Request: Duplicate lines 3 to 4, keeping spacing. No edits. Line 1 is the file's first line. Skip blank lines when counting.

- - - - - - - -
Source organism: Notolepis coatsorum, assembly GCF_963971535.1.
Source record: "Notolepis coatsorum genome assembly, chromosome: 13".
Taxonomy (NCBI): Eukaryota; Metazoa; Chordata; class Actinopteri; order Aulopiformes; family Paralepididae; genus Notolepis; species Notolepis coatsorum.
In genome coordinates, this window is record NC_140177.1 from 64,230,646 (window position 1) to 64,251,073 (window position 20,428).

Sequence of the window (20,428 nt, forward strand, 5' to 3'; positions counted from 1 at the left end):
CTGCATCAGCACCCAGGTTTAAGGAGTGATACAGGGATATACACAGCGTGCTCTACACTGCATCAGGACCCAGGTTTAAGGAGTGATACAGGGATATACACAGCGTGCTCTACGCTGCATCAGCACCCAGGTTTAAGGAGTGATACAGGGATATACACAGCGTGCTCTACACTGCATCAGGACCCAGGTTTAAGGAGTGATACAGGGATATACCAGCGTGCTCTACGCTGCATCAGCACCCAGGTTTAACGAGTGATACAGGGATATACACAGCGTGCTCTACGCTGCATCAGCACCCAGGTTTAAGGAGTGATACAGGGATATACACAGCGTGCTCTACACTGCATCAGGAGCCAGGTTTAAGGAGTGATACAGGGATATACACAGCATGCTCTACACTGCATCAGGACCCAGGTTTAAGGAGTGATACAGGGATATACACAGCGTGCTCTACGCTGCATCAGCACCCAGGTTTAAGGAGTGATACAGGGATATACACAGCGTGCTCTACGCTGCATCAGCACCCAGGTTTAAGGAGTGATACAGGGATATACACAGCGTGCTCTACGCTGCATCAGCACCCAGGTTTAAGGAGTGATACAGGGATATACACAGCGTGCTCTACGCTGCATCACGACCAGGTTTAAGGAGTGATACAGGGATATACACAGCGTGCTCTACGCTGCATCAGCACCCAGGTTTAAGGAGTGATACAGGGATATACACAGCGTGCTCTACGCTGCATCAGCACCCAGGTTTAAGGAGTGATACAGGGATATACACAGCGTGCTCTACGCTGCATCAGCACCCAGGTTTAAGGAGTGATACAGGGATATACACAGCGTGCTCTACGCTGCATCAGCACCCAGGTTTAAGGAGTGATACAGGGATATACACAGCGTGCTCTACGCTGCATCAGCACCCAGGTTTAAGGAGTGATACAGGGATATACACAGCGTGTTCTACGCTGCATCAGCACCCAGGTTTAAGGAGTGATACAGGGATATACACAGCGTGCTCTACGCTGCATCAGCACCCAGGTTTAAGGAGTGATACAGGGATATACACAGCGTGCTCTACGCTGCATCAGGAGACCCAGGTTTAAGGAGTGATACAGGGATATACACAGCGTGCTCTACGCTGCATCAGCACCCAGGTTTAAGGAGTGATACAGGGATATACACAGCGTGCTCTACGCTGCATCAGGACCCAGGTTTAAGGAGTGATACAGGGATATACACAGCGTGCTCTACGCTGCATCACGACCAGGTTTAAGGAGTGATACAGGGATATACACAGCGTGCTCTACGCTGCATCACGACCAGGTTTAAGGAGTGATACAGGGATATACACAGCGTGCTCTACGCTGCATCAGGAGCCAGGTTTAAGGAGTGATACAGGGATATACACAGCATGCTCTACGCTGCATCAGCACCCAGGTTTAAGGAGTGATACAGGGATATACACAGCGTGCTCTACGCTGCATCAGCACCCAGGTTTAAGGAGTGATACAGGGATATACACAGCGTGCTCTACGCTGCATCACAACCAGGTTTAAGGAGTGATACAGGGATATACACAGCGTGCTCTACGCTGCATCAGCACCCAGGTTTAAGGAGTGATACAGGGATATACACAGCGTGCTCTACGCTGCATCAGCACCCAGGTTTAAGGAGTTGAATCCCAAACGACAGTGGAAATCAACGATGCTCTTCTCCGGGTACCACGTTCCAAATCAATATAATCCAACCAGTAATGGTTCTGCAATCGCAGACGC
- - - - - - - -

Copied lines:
Taxonomy (NCBI): Eukaryota; Metazoa; Chordata; class Actinopteri; order Aulopiformes; family Paralepididae; genus Notolepis; species Notolepis coatsorum.
In genome coordinates, this window is record NC_140177.1 from 64,230,646 (window position 1) to 64,251,073 (window position 20,428).